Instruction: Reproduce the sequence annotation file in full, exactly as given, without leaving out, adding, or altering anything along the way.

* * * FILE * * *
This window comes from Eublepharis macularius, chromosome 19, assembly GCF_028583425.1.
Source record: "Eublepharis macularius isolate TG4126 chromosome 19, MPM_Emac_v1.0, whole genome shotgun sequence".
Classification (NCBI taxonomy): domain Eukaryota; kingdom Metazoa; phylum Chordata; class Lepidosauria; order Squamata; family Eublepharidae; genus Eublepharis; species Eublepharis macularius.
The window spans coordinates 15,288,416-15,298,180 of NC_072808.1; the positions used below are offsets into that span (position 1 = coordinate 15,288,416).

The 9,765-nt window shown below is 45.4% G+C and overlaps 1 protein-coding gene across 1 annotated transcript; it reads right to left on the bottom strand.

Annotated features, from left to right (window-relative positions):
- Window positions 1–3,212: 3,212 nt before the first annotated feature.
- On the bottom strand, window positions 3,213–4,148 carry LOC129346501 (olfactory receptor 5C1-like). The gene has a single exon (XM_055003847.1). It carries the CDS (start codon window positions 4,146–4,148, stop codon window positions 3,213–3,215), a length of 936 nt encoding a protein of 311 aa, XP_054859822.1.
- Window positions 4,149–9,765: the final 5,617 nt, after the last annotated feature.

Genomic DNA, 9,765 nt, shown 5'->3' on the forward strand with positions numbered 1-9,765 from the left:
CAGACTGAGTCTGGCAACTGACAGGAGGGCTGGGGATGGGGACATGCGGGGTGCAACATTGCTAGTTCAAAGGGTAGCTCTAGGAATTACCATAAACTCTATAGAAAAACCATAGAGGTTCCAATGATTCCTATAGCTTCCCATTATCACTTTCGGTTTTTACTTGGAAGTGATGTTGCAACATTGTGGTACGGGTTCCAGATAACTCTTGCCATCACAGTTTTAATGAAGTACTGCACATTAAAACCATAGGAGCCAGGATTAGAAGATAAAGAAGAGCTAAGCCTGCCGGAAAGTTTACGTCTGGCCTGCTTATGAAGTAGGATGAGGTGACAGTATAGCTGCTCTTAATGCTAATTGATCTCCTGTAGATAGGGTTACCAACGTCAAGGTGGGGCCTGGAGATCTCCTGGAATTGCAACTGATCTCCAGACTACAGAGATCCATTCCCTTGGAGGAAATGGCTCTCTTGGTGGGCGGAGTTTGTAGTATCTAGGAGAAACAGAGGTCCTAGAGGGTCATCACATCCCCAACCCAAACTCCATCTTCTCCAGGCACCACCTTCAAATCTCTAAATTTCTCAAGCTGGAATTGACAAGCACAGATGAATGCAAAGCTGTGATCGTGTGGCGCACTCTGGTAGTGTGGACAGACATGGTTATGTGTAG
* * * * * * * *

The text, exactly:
This window comes from Eublepharis macularius, chromosome 19, assembly GCF_028583425.1.
Source record: "Eublepharis macularius isolate TG4126 chromosome 19, MPM_Emac_v1.0, whole genome shotgun sequence".
Classification (NCBI taxonomy): domain Eukaryota; kingdom Metazoa; phylum Chordata; class Lepidosauria; order Squamata; family Eublepharidae; genus Eublepharis; species Eublepharis macularius.
The window spans coordinates 15,288,416-15,298,180 of NC_072808.1; the positions used below are offsets into that span (position 1 = coordinate 15,288,416).

The 9,765-nt window shown below is 45.4% G+C and overlaps 1 protein-coding gene across 1 annotated transcript; it reads right to left on the bottom strand.

Annotated features, from left to right (window-relative positions):
- Window positions 1–3,212: 3,212 nt before the first annotated feature.
- On the bottom strand, window positions 3,213–4,148 carry LOC129346501 (olfactory receptor 5C1-like). The gene has a single exon (XM_055003847.1). It carries the CDS (start codon window positions 4,146–4,148, stop codon window positions 3,213–3,215), a length of 936 nt encoding a protein of 311 aa, XP_054859822.1.
- Window positions 4,149–9,765: the final 5,617 nt, after the last annotated feature.

Genomic DNA, 9,765 nt, shown 5'->3' on the forward strand with positions numbered 1-9,765 from the left:
CAGACTGAGTCTGGCAACTGACAGGAGGGCTGGGGATGGGGACATGCGGGGTGCAACATTGCTAGTTCAAAGGGTAGCTCTAGGAATTACCATAAACTCTATAGAAAAACCATAGAGGTTCCAATGATTCCTATAGCTTCCCATTATCACTTTCGGTTTTTACTTGGAAGTGATGTTGCAACATTGTGGTACGGGTTCCAGATAACTCTTGCCATCACAGTTTTAATGAAGTACTGCACATTAAAACCATAGGAGCCAGGATTAGAAGATAAAGAAGAGCTAAGCCTGCCGGAAAGTTTACGTCTGGCCTGCTTATGAAGTAGGATGAGGTGACAGTATAGCTGCTCTTAATGCTAATTGATCTCCTGTAGATAGGGTTACCAACGTCAAGGTGGGGCCTGGAGATCTCCTGGAATTGCAACTGATCTCCAGACTACAGAGATCCATTCCCTTGGAGGAAATGGCTCTCTTGGTGGGCGGAGTTTGTAGTATCTAGGAGAAACAGAGGTCCTAGAGGGTCATCACATCCCCAACCCAAACTCCATCTTCTCCAGGCACCACCTTCAAATCTCTAAATTTCTCAAGCTGGAATTGACAAGCACAGATGAATGCAAAGCTGTGATCGTGTGGCGCACTCTGGTAGTGTGGACAGACATGGTTATGTGTAG